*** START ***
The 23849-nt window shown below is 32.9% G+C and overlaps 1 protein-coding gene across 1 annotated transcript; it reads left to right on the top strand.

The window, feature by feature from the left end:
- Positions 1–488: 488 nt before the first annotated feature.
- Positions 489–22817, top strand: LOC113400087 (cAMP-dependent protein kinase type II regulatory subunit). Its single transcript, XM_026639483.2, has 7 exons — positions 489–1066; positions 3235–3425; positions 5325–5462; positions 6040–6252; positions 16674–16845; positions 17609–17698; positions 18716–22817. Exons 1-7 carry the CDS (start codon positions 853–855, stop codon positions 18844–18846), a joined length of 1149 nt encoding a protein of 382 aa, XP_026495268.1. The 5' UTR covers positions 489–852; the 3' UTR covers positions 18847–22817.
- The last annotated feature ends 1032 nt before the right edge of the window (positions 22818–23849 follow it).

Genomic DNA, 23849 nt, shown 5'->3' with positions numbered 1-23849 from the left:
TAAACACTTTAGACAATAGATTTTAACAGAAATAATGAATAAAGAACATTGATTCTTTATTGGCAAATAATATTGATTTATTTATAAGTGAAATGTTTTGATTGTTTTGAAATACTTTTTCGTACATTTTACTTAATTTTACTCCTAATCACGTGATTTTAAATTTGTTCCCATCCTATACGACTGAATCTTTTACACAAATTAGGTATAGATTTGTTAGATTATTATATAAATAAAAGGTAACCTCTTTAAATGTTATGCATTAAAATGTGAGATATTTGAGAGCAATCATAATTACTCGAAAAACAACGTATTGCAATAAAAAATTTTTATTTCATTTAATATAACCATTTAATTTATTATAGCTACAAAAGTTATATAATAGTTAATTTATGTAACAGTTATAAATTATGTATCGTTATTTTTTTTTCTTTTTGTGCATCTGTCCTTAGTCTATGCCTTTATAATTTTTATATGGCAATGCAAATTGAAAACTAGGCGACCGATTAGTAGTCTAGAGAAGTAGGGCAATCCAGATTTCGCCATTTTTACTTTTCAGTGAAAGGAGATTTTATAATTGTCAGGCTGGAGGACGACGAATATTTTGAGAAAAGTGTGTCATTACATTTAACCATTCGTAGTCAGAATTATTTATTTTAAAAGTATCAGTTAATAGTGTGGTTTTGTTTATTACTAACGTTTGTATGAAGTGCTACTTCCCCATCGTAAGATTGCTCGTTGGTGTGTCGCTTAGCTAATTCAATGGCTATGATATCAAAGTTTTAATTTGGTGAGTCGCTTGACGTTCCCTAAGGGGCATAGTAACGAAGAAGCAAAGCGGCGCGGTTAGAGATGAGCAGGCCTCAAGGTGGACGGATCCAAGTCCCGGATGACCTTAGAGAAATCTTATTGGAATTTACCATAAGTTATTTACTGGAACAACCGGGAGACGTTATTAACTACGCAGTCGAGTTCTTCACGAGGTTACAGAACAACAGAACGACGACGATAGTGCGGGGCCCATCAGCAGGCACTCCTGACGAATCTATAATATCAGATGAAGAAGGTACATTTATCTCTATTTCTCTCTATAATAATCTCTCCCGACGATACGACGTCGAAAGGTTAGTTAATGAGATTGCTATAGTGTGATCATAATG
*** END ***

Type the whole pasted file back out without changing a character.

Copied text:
The 23849-nt window shown below is 32.9% G+C and overlaps 1 protein-coding gene across 1 annotated transcript; it reads left to right on the top strand.

The window, feature by feature from the left end:
- Positions 1–488: 488 nt before the first annotated feature.
- Positions 489–22817, top strand: LOC113400087 (cAMP-dependent protein kinase type II regulatory subunit). Its single transcript, XM_026639483.2, has 7 exons — positions 489–1066; positions 3235–3425; positions 5325–5462; positions 6040–6252; positions 16674–16845; positions 17609–17698; positions 18716–22817. Exons 1-7 carry the CDS (start codon positions 853–855, stop codon positions 18844–18846), a joined length of 1149 nt encoding a protein of 382 aa, XP_026495268.1. The 5' UTR covers positions 489–852; the 3' UTR covers positions 18847–22817.
- The last annotated feature ends 1032 nt before the right edge of the window (positions 22818–23849 follow it).

Genomic DNA, 23849 nt, shown 5'->3' with positions numbered 1-23849 from the left:
TAAACACTTTAGACAATAGATTTTAACAGAAATAATGAATAAAGAACATTGATTCTTTATTGGCAAATAATATTGATTTATTTATAAGTGAAATGTTTTGATTGTTTTGAAATACTTTTTCGTACATTTTACTTAATTTTACTCCTAATCACGTGATTTTAAATTTGTTCCCATCCTATACGACTGAATCTTTTACACAAATTAGGTATAGATTTGTTAGATTATTATATAAATAAAAGGTAACCTCTTTAAATGTTATGCATTAAAATGTGAGATATTTGAGAGCAATCATAATTACTCGAAAAACAACGTATTGCAATAAAAAATTTTTATTTCATTTAATATAACCATTTAATTTATTATAGCTACAAAAGTTATATAATAGTTAATTTATGTAACAGTTATAAATTATGTATCGTTATTTTTTTTTCTTTTTGTGCATCTGTCCTTAGTCTATGCCTTTATAATTTTTATATGGCAATGCAAATTGAAAACTAGGCGACCGATTAGTAGTCTAGAGAAGTAGGGCAATCCAGATTTCGCCATTTTTACTTTTCAGTGAAAGGAGATTTTATAATTGTCAGGCTGGAGGACGACGAATATTTTGAGAAAAGTGTGTCATTACATTTAACCATTCGTAGTCAGAATTATTTATTTTAAAAGTATCAGTTAATAGTGTGGTTTTGTTTATTACTAACGTTTGTATGAAGTGCTACTTCCCCATCGTAAGATTGCTCGTTGGTGTGTCGCTTAGCTAATTCAATGGCTATGATATCAAAGTTTTAATTTGGTGAGTCGCTTGACGTTCCCTAAGGGGCATAGTAACGAAGAAGCAAAGCGGCGCGGTTAGAGATGAGCAGGCCTCAAGGTGGACGGATCCAAGTCCCGGATGACCTTAGAGAAATCTTATTGGAATTTACCATAAGTTATTTACTGGAACAACCGGGAGACGTTATTAACTACGCAGTCGAGTTCTTCACGAGGTTACAGAACAACAGAACGACGACGATAGTGCGGGGCCCATCAGCAGGCACTCCTGACGAATCTATAATATCAGATGAAGAAGGTACATTTATCTCTATTTCTCTCTATAATAATCTCTCCCGACGATACGACGTCGAAAGGTTAGTTAATGAGATTGCTATAGTGTGATCATAATG